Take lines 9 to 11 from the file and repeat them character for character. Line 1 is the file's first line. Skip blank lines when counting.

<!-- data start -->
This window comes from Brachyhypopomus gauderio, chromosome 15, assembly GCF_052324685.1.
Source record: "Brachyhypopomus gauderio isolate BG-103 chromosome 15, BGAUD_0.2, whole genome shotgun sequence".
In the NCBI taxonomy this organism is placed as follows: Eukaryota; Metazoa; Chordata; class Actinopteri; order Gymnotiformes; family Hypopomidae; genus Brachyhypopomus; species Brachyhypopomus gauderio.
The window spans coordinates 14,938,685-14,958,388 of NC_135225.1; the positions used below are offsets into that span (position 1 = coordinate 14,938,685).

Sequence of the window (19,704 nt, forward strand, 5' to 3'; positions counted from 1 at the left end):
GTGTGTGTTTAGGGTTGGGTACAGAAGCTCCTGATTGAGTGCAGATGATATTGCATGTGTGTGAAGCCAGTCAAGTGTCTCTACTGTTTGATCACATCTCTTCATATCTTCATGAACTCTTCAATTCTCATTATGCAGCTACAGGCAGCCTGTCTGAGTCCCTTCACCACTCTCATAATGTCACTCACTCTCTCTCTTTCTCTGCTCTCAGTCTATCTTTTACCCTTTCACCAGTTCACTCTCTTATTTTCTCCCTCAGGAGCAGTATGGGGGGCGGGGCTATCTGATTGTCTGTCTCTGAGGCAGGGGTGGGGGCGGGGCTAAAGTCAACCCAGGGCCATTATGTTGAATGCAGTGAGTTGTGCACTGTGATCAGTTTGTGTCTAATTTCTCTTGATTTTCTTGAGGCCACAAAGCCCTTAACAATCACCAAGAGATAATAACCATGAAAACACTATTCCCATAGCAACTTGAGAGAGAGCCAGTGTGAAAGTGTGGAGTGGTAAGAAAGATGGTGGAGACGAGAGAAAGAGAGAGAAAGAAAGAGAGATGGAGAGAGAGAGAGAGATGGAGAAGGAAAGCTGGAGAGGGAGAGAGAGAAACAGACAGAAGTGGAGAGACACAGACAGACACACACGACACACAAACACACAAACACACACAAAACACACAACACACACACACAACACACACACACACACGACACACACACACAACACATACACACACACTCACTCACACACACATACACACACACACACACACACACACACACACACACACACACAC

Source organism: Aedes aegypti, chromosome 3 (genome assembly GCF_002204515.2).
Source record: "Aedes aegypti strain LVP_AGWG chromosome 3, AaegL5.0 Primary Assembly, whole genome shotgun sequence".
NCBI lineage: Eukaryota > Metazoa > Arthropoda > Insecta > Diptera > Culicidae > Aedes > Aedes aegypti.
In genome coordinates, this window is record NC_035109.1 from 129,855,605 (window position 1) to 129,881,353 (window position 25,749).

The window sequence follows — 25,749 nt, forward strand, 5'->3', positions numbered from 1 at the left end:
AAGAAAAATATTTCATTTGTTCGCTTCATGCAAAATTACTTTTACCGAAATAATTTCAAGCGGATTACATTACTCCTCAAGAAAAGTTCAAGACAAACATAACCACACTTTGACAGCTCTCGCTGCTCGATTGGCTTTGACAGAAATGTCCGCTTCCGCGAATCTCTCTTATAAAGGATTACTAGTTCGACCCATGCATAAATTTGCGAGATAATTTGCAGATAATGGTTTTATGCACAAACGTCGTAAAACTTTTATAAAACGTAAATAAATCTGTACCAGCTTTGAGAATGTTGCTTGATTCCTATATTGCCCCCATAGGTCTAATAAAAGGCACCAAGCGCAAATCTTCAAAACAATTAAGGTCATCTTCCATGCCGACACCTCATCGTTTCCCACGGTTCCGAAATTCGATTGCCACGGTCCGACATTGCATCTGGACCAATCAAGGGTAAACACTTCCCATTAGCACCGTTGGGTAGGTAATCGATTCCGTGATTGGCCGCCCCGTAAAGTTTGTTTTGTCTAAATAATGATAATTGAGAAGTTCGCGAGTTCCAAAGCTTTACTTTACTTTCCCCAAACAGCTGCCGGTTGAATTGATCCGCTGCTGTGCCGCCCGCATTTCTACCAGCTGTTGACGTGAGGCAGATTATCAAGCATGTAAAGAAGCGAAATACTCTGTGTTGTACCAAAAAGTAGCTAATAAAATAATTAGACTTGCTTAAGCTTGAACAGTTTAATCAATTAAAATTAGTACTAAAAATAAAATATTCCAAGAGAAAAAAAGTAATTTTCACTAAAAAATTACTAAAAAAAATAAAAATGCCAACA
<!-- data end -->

NCBI lineage: Eukaryota > Metazoa > Arthropoda > Insecta > Diptera > Culicidae > Aedes > Aedes aegypti.
In genome coordinates, this window is record NC_035109.1 from 129,855,605 (window position 1) to 129,881,353 (window position 25,749).

The window sequence follows — 25,749 nt, forward strand, 5'->3', positions numbered from 1 at the left end: